Our hypothesis is confirmed since cultural features, such as street names, clothing, and language of the Incas are clearly demonstrated in modern Andean culture. Since our hypothesis is confirmed, during the trip we conducted observations on how influential Inca culture is in modern day Peru. The confirmation of this hypothesis made it easier to find cultural aspects that could help support our argument.
For example, street names are a cultural element represented in Cusco and many other Andean areas where the Incas used to live. In Cusco, Inka Roq’a is a street named after the sixth Sapa Inca from the pre-Columbian empire. According to Steele (2004), in Quechua, Inca Roq’a means magnanimous Inca. This present-day use of Quechua names in modern Cusco clearly demonstrates how Inca culture from the past can still be appreciated in today’s modern Andean culture, and how people from Cusco still appreciate their pre-Columbian roots.
Clothing in this area has stayed true to Inca customs and traditions, as vibrant geometric patterns have been used since the beginning of the Inca Empire, and they are still used in today’s native wardrobe. Similarly, alpaca wool was used by the Inca and is still used today. Another representation of Inca culture in modern Andean clothing is the use of clothes to express emotions and social status. For instance, black is worn by those who are married, and yellow is worn by teenagers (Traditional Peruvian clothing, n.d.). The Inca culture is reflected through clothing in modern Andean regions. In Peru, the clothing worn by indigenous communities shows elements of Inca culture.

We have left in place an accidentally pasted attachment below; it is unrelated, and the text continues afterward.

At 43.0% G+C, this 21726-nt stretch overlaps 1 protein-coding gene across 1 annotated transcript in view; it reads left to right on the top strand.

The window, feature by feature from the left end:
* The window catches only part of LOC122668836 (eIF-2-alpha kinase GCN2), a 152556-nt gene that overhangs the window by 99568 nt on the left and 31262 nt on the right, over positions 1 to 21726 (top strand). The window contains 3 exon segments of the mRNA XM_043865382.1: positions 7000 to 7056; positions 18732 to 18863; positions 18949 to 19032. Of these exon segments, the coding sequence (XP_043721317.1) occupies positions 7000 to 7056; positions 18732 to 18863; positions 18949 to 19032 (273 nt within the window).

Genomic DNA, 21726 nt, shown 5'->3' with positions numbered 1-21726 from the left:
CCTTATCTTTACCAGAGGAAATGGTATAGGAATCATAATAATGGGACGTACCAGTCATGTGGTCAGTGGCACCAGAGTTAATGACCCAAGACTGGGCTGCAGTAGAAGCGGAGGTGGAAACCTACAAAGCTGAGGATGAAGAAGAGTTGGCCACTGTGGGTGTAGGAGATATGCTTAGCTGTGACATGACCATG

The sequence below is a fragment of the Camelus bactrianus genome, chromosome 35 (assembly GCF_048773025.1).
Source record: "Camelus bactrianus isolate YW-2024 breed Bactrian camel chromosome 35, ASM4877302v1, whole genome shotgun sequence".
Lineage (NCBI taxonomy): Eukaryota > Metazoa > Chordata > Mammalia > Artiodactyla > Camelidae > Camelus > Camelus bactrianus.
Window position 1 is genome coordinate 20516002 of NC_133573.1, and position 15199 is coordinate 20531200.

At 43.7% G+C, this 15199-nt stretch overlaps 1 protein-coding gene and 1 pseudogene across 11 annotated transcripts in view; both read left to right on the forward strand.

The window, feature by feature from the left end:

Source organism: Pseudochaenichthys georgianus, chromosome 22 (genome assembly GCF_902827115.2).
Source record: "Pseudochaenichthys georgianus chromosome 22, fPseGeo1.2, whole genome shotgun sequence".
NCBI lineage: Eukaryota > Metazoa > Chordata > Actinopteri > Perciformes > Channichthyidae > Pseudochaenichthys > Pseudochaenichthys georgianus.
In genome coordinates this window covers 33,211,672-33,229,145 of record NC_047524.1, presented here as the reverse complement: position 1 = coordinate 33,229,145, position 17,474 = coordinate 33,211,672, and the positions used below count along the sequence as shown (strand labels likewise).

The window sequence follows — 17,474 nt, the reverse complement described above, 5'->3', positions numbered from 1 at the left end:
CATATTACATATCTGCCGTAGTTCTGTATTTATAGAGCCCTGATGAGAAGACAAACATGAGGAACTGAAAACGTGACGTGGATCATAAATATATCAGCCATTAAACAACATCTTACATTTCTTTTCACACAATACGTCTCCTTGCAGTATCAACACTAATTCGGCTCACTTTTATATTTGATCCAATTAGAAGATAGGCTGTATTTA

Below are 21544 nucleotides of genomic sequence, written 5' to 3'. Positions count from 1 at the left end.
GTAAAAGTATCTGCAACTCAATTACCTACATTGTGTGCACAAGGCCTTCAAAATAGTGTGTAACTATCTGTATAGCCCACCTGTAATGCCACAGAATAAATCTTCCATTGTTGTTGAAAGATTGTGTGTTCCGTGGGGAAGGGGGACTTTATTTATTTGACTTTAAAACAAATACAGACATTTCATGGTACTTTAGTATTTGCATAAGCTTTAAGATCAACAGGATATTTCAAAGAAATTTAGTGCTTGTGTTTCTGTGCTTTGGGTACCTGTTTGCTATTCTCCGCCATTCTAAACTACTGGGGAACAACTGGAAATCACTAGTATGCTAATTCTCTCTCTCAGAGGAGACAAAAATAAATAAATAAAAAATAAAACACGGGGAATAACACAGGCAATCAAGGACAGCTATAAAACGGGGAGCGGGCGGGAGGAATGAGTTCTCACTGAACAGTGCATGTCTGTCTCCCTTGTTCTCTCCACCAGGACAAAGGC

The native tongue of the Inca Empire was Quechua, which is still present in today’s Andean culture. According to David Collyns, a reporter from a local Peruvian news channel called, Nucan (2016), “over four million Peruvians still use this language to communicate”. An example of Quechua in Peru is that for the first time in Peruvian history, the news was aired in Quechua in 2016. According to Collyns, within Peruvian borders, 47 indigenous languages are present and the Ministry of Culture is working on providing bilingual education to children as a public service.
The government is working on teaching future Peruvians Quechua and Spanish as both mother languages. Inca street names, language, and clothing still remain in modern Andean culture. These are all cultural aspects that are still appreciated in modern Cusco. To conclude, it is admirable how Peruvians still honor and respect their Inca ancestors by keeping many aspects. Keeping a previous culture in today’s society can tell us a lot about a city and its people. In the case of Cusco, the city is a mixture of modern day society and Inca culture. Peruvians are still preserving the indigenous culture which provides knowledge on how the Andean regions are affected by their past heritage and how the Inca civilization merged its culture. The analyzed cultural aspects helped us understand the cultural differences that are appreciated in Cusco and how people from this city are still willing to keep this mixture of cultures alive.